• A Monetary History of the United States, 1867-1960, with Anna J. Schwartz, 1963.
  • "The Relative Stability of Monetary Velocity and the Investment Multiplier in the United States, 1898-1958", with D. Meiselman, 1963,  in Cary Brown et al.,  Stabilization Policies.
  • Inflation: Causes and consequences, 1963.
  • "Windfalls, the "Horizon", and Related Concepts in the Permant-Income Hypothesis", 1963, in C.Christ et al., Measurement in Economics.
  • "A Reply to Donald Hester", with D. Meiselman, 1964, REStat  [cwls]
  • The Great Contraction, 1929-33,  with A.J. Schwartz,  1965 [nber]
  • "Interest Rates and the Demand for Money", 1966, JLawE
  • "The Monetary Theory and Policy of Henry Simons", 1967, JLawE
  • "What Price Guideposts?", 1966, in G.P. Schultz, R.Z. Aliber, editors, Guidelines: Informal controls and the market place 
  • "The Role of Monetary Policy (Presidential Address)", 1968, AER  [pdf]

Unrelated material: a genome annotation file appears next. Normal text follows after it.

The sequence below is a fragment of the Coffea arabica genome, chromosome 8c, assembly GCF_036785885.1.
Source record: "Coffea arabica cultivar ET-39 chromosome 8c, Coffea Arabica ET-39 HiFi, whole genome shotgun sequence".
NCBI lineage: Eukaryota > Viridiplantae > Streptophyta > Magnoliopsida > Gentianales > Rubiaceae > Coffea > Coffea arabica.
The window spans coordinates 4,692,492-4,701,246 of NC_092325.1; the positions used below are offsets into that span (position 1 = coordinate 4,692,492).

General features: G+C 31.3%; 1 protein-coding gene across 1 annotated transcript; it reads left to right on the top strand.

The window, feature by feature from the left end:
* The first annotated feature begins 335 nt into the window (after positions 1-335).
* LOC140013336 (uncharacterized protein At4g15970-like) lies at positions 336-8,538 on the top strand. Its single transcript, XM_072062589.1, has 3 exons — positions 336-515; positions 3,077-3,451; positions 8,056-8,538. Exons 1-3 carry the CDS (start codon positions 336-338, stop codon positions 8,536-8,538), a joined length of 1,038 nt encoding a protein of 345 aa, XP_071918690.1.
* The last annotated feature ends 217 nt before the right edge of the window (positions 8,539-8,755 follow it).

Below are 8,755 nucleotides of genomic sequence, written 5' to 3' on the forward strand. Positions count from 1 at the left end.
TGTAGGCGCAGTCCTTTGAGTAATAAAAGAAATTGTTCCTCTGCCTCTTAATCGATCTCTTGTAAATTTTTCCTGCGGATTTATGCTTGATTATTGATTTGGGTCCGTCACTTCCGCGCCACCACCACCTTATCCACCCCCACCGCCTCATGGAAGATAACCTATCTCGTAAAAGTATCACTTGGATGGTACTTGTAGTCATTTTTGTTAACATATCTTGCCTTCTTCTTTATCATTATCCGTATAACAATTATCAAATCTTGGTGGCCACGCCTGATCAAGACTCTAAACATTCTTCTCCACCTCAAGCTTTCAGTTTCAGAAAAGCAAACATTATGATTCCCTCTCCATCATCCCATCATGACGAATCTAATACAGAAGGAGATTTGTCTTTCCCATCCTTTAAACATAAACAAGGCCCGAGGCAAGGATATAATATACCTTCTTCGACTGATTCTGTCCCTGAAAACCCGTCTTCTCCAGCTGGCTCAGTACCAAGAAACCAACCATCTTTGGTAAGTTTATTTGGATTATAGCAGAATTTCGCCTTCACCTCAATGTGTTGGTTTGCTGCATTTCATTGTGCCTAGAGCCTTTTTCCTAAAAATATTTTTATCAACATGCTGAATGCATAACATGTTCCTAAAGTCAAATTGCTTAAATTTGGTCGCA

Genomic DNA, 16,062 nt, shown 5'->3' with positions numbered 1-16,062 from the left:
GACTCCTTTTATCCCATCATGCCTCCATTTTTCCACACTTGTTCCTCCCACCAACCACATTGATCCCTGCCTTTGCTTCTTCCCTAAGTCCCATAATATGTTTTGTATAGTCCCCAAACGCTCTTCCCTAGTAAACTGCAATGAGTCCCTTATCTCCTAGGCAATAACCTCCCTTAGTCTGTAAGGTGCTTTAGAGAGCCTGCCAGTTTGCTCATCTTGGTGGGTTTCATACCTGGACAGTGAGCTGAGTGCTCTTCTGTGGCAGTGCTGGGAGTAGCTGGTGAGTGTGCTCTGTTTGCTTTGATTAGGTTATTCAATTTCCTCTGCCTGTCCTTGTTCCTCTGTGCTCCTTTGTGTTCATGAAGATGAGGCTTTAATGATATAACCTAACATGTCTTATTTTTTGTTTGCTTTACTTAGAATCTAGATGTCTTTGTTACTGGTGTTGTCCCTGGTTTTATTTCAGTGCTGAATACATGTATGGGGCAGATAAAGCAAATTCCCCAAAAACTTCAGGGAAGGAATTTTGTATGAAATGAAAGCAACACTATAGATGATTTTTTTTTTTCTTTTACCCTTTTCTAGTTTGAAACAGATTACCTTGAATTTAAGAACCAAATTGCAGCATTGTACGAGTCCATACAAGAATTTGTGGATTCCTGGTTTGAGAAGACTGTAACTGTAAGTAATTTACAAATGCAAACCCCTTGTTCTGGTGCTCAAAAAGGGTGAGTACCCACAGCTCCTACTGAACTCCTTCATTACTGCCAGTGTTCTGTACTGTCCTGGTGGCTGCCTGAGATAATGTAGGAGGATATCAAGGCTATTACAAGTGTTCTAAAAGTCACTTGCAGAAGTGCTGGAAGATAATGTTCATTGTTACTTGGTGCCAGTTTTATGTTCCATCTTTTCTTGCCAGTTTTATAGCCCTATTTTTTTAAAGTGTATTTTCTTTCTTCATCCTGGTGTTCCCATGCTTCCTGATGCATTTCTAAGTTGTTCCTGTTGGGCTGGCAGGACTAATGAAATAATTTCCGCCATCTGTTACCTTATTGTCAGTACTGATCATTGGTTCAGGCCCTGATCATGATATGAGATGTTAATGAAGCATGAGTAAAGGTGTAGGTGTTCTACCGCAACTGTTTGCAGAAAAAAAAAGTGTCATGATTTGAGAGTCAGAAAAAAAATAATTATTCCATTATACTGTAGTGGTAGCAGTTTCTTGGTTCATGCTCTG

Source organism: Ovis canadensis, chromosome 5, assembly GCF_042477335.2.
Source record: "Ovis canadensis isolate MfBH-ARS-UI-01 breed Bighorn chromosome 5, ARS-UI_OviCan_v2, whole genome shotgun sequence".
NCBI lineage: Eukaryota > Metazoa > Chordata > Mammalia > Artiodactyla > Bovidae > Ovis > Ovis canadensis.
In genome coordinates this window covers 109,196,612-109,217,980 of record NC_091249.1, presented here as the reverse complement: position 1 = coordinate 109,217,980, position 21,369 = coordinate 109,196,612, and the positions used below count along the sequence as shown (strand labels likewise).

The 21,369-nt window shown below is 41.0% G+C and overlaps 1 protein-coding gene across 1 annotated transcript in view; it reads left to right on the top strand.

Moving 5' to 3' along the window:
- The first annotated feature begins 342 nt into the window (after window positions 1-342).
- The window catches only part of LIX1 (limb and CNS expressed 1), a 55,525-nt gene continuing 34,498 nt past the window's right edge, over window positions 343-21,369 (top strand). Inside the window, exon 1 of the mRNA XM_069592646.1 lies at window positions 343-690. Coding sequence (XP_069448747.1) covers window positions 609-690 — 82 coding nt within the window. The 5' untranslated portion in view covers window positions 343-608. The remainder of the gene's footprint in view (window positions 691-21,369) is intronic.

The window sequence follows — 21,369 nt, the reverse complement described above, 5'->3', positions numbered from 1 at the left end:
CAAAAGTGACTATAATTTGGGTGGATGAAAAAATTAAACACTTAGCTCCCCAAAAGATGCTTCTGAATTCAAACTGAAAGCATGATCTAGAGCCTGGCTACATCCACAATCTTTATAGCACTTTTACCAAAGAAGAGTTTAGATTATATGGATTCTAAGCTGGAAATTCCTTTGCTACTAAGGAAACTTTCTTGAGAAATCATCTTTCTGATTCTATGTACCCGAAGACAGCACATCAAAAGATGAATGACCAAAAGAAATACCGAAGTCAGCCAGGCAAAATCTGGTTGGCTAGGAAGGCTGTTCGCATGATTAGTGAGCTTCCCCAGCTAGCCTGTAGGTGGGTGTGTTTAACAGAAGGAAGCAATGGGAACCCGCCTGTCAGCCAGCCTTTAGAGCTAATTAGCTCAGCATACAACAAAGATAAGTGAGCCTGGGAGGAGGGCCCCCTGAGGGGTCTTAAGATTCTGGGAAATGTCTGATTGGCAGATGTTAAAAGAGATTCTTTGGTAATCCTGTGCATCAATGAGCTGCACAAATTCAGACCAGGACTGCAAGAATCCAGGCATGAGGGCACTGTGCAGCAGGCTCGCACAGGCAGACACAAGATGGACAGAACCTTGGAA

• "Money: the Quantity Theory", 1968, IESS
  • "Factors Affecting the Level of Interest Rates", 1968, in D.P. Jacobs and R.T. Pratt, Savings and Residential Financing.
  • Dollars and Deficits: Inflation, Monetary Policy and the Balance of Payments, 1968.
  • "The Definition of Money" with Anna J. Schwartz, 1969, JMCB.
  • The Optimum Quantity of Money and Other Essays, 1969
  • Monetary vs. Fiscal Policy: A dialogue. , with W.W. Heller, 1969.
  • "Comment on Tobin", 1970, QJE [cwls]
  • Monetary Statistics of the United States: Sources, methods, with Anna J. Schwartz, 1970. [nber]
  • "A Theoretical Framework for Monetary Analysis", 1970, JPE
  • The Counter-Revolution in Monetary Theory. 1970.
  • "The Social responsibility of business is to increase its profits", 1970, NYTimes [csf]
  •  "A Monetary Theory of National Income", 1971, JPE
  • A Theoretical Framework for Monetary Analysis, 1971, NBER version of 1970/71 papers. [nber]
  • "Comments on the Critics", 1972, JPE 
  • An Economist's Protest: Columns in political economy, 1972.
  • "A Theoretical Framework for Monetary Analysis" and "Comments on the Critics", 1974 as revised and reprinted in R.J. Gordon, editor,  Milton Friedman's Monetary Framework: A debate with his critics.
  • Monetary Correction: A proposal for escalation clauses to reduce the cost of ending inflation, 1974
  • There's No Such Thing as a Free Lunch, 1975 (2nd. Ed. of 1972).
  • "Comments on Tobin and Buiter", 1976,  in J. Stein, editor, Monetarism.
  • "Inflation and Unemployment", 1977, JPE.  [nobel]
  • From Galbraith to Economic Freedom, 1977.